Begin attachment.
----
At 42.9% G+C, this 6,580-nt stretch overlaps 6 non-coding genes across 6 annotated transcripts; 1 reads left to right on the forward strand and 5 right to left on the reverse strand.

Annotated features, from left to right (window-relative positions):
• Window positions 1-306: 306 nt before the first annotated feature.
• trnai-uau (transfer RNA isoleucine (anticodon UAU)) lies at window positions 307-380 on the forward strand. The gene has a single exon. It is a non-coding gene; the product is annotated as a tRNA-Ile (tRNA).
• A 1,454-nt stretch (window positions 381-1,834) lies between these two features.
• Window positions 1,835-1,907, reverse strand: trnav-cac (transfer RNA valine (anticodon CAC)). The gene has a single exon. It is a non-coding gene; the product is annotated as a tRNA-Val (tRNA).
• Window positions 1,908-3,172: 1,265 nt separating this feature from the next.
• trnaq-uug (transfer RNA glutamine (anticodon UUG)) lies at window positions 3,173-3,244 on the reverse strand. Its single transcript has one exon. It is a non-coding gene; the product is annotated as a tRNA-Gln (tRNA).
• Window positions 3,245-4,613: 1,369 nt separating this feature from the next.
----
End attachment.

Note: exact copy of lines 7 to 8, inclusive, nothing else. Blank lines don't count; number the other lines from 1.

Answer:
• Window positions 1,908-3,172: 1,265 nt separating this feature from the next.
• trnaq-uug (transfer RNA glutamine (anticodon UUG)) lies at window positions 3,173-3,244 on the reverse strand. Its single transcript has one exon. It is a non-coding gene; the product is annotated as a tRNA-Gln (tRNA).